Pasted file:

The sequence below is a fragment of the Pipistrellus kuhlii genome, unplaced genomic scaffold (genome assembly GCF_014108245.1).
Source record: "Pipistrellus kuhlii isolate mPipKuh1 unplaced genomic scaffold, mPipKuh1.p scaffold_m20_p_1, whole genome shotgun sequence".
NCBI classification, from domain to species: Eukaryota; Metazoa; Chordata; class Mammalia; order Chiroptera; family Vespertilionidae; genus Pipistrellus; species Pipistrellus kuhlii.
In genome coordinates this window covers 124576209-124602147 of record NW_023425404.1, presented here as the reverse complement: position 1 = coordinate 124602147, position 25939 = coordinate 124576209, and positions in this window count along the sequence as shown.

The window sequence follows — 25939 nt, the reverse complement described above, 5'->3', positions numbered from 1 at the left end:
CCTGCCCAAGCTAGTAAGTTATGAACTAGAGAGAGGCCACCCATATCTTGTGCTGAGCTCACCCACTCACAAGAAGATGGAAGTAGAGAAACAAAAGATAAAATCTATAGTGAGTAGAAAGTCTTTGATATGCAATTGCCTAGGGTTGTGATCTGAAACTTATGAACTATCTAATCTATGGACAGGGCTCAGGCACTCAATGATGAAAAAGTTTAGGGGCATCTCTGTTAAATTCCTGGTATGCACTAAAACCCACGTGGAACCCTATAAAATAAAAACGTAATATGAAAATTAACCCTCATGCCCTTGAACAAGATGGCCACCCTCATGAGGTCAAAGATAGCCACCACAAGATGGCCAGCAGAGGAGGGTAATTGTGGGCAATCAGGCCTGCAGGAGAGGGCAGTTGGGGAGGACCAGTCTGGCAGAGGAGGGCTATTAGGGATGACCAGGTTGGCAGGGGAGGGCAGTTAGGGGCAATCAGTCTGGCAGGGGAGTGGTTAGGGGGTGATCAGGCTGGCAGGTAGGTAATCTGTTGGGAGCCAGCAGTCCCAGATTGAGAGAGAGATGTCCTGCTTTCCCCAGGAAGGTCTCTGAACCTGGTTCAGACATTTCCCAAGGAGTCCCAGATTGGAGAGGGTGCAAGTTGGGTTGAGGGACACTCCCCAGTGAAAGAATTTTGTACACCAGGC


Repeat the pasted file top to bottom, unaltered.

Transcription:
The sequence below is a fragment of the Pipistrellus kuhlii genome, unplaced genomic scaffold (genome assembly GCF_014108245.1).
Source record: "Pipistrellus kuhlii isolate mPipKuh1 unplaced genomic scaffold, mPipKuh1.p scaffold_m20_p_1, whole genome shotgun sequence".
NCBI classification, from domain to species: Eukaryota; Metazoa; Chordata; class Mammalia; order Chiroptera; family Vespertilionidae; genus Pipistrellus; species Pipistrellus kuhlii.
In genome coordinates this window covers 124576209-124602147 of record NW_023425404.1, presented here as the reverse complement: position 1 = coordinate 124602147, position 25939 = coordinate 124576209, and positions in this window count along the sequence as shown.

The window sequence follows — 25939 nt, the reverse complement described above, 5'->3', positions numbered from 1 at the left end:
CCTGCCCAAGCTAGTAAGTTATGAACTAGAGAGAGGCCACCCATATCTTGTGCTGAGCTCACCCACTCACAAGAAGATGGAAGTAGAGAAACAAAAGATAAAATCTATAGTGAGTAGAAAGTCTTTGATATGCAATTGCCTAGGGTTGTGATCTGAAACTTATGAACTATCTAATCTATGGACAGGGCTCAGGCACTCAATGATGAAAAAGTTTAGGGGCATCTCTGTTAAATTCCTGGTATGCACTAAAACCCACGTGGAACCCTATAAAATAAAAACGTAATATGAAAATTAACCCTCATGCCCTTGAACAAGATGGCCACCCTCATGAGGTCAAAGATAGCCACCACAAGATGGCCAGCAGAGGAGGGTAATTGTGGGCAATCAGGCCTGCAGGAGAGGGCAGTTGGGGAGGACCAGTCTGGCAGAGGAGGGCTATTAGGGATGACCAGGTTGGCAGGGGAGGGCAGTTAGGGGCAATCAGTCTGGCAGGGGAGTGGTTAGGGGGTGATCAGGCTGGCAGGTAGGTAATCTGTTGGGAGCCAGCAGTCCCAGATTGAGAGAGAGATGTCCTGCTTTCCCCAGGAAGGTCTCTGAACCTGGTTCAGACATTTCCCAAGGAGTCCCAGATTGGAGAGGGTGCAAGTTGGGTTGAGGGACACTCCCCAGTGAAAGAATTTTGTACACCAGGC